Fast forward twenty five years. I was shocked and tired of the headlines of the atrocities young adults were committing: “Columbine”, “Omaha” and the list goes on. I did not understand. I knew it wasn’t due to the two parent working family. I was raised in the same environment when it wasn’t considered necessary, yet my parents were keenly aware of any unusual shifts in my moods. Of course, times are more complex now, but a good parent will always notice a shift of personality in their children. I realized the answer to my question was more complicated. The slow but insidious decline of the two tenants that made all of us and this country great, our family values and the true “Christian” ethic (not your bible thumping, fundamentalist view), had been slowly eroding for years. I started writing two novellas on this subject and the early loss of that precious childhood innocence in a negative and a positive light. Then I researched the book market. How it had changed. It was no better than other greedy corporations. Artistic integrity meant nothing unless it was commercial. The books that sold exploit, sex, politics, religions, misguided self-help books, and “Harry Potter Wannabees”—and novellas had become a dead horse on the market. So I decided to expand both into book form. Getting published was a real trick. Only 3% of 750,000 manuscripts for new authors are published. I set myself up for the greatest challenge in my life learned dedication to writing longer prose and succeeded. I got published, but almost blew it. I sent this raw copy to the book houses that accepted unsolicited manuscripts (I spend 6 months finding a literary agent and after great expense and much disappointed, I gave up). I was surprised after a couple of weeks to receive a response and it was of no surprise. They very nicely informed me the book sucked. However, they were intrigued by the premise and I was given the opportunity to try again. The publisher gave me two months to work on the book and resubmit for consideration, but with no guarantee. I worked hard, doubled the size and changed the title. To my surprise, it was accepted and per the contract they sent me on the stipulation that I rewrite it again within two months to their satisfaction and they would publish it. I corrected and submitted and waiting the editorial staff to take over. It never happened. I was then sent a PDF file of the galley and given two days to make changes. I was angry, I was promised professional editing. I was somewhat appeased by the cover art work. The company had actually read the book. From what I had gleaned on their site, the titles were pretty much no brainers. “The Lonesome Road” and the cover showed a deserted highway—hello! How were they going to make a cover for a nondescript title “Fill My eyes”? They read the book! They captured the two main characters down to hair and eye coloring and set the cover to show the conflict. I was stunned.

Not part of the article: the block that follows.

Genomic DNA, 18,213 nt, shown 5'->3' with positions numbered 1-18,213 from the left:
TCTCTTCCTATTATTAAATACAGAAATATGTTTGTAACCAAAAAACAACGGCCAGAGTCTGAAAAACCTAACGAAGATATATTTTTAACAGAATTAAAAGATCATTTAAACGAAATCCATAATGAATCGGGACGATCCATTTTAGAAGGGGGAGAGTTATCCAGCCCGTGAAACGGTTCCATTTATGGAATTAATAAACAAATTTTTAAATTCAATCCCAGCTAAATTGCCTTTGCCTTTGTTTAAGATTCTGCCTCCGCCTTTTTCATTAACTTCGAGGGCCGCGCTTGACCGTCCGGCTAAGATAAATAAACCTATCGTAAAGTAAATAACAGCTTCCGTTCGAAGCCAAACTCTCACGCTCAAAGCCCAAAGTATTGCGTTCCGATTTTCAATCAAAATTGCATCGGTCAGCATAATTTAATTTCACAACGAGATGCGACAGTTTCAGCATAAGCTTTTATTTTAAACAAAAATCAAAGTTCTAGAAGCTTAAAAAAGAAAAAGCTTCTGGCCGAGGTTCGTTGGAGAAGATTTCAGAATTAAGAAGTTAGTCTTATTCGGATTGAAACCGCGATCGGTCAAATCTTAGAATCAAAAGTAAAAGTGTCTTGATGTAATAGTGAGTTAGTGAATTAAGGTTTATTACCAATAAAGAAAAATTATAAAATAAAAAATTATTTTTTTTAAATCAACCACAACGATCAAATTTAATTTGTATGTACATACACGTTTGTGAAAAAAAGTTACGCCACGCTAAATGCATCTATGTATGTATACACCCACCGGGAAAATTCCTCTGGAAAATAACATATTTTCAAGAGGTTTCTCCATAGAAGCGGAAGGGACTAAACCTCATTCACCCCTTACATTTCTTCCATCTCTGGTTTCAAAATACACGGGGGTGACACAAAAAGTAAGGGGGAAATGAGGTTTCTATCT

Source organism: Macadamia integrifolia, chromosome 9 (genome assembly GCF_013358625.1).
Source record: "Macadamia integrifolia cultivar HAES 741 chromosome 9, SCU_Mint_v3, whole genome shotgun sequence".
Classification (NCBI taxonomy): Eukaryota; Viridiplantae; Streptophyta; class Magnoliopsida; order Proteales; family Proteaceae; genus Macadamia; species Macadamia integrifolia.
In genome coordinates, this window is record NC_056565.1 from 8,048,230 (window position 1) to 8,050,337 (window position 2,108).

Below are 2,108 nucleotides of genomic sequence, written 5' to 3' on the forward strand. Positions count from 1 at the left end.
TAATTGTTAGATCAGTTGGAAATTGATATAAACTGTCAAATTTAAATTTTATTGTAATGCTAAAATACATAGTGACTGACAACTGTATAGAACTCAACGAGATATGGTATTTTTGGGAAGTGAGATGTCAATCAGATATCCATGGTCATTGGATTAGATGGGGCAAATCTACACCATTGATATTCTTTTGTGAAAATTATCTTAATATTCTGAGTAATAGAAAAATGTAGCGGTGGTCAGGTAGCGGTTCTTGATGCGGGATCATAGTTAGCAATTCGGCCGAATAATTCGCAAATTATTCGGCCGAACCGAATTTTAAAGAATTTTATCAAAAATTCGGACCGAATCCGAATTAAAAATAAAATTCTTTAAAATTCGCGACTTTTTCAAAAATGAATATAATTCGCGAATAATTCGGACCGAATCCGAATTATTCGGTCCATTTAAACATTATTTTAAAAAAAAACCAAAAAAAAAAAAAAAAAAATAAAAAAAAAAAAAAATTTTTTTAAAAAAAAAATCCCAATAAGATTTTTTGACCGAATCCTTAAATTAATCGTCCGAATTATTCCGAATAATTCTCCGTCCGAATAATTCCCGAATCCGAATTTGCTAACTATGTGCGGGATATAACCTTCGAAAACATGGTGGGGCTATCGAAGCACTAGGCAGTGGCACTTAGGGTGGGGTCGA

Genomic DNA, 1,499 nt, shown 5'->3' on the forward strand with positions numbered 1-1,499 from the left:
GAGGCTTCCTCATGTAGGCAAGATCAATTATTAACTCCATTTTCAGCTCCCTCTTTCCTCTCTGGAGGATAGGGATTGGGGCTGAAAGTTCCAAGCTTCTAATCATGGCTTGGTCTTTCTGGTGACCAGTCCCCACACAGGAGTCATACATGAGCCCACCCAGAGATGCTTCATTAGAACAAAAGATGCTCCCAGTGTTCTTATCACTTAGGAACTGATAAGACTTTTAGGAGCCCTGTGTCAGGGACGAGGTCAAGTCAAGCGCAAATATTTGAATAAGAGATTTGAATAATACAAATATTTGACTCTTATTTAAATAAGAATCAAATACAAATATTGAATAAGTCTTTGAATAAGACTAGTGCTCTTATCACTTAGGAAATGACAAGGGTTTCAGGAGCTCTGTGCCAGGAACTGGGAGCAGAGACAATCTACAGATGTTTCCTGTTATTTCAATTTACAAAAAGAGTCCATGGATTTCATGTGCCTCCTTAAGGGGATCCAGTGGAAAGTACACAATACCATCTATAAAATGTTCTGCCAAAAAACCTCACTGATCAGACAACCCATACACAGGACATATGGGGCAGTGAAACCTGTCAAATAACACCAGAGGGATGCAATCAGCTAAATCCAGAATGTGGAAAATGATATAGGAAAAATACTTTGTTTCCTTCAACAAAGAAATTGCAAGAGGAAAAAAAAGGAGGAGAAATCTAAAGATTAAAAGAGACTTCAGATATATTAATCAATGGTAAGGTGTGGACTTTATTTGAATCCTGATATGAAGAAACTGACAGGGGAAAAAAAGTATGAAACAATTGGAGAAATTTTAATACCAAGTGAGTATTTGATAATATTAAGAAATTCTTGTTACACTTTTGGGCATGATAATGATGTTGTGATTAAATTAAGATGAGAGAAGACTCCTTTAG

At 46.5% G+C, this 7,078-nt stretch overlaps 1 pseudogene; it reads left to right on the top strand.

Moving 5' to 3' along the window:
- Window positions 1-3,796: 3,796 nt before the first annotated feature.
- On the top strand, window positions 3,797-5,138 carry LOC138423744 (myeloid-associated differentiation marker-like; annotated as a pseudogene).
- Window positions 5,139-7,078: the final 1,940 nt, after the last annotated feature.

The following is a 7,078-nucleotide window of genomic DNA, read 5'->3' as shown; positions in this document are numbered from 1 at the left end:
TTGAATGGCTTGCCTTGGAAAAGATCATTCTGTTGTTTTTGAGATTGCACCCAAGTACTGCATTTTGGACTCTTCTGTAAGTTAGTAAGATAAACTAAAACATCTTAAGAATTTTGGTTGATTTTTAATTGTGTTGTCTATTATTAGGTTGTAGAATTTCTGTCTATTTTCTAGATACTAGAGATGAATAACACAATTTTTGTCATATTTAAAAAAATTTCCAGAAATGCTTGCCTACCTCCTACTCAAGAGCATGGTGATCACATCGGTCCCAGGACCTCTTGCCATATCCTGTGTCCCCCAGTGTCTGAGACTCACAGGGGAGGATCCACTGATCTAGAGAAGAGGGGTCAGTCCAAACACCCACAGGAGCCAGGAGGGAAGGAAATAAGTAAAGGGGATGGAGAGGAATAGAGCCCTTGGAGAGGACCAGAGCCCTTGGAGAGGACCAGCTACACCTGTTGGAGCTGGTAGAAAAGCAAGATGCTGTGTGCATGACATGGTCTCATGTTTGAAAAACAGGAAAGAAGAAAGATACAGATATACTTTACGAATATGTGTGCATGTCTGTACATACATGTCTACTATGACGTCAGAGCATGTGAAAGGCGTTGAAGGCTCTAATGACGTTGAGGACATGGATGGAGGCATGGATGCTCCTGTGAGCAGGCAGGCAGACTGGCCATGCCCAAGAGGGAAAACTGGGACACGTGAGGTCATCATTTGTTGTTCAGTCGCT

“Fill My Eyes” is a novel of no values or false values set 50 years ago reflecting today’s problems. I used this premise for the shock value and debunk any dreamy trips down memory lane. All eras has problems, they were just less complicated in years past. With this premise, the characters are dysfunctional and I utilized many character flaws in the human condition to take a large them and write a book in a more intimate setting. Hedonism, narrow-minded bigotry, intolerance, religious fanaticism/hypocrisy, being judgmental, sexual repression and so on; and caught in the middle is a very insecure four your old boy, raised from birth by an older conflicted brother. The story takes place in a one day time span and utilizes several first person accounts including the young boy. Only the older brother has no voice. Many of the characters are nameless for a variety of reasons and it is the interactions between the two siblings that allow the reader to fully understand the main characters. I gave the conclusion an abusive verbal confrontation to validate the loss of respect for our elders (even though it is justified in this novel) and gave the novel a surprise ending. I have received many glowing reviews on the creativity and “difference” of this book from so many on the market today.

   I would love hearing from the Author’s Den community I am so proud to be part of. Thank you all for our warm reception.

  In conclusion, I have learned, never give up on your dream and we all must have a dream to sustain us. We live in the worst of times where our attention has been rightfully diverted from the true issues that are in our immediate backyards. It is time to be more vigilant and take stock.

 

 

 

 

 

 

 

 

 

 

 

 

 

 

 

 

 

 

 

 

 

 

 

 

 

Web Site: fill my eyes, a novel of society's ills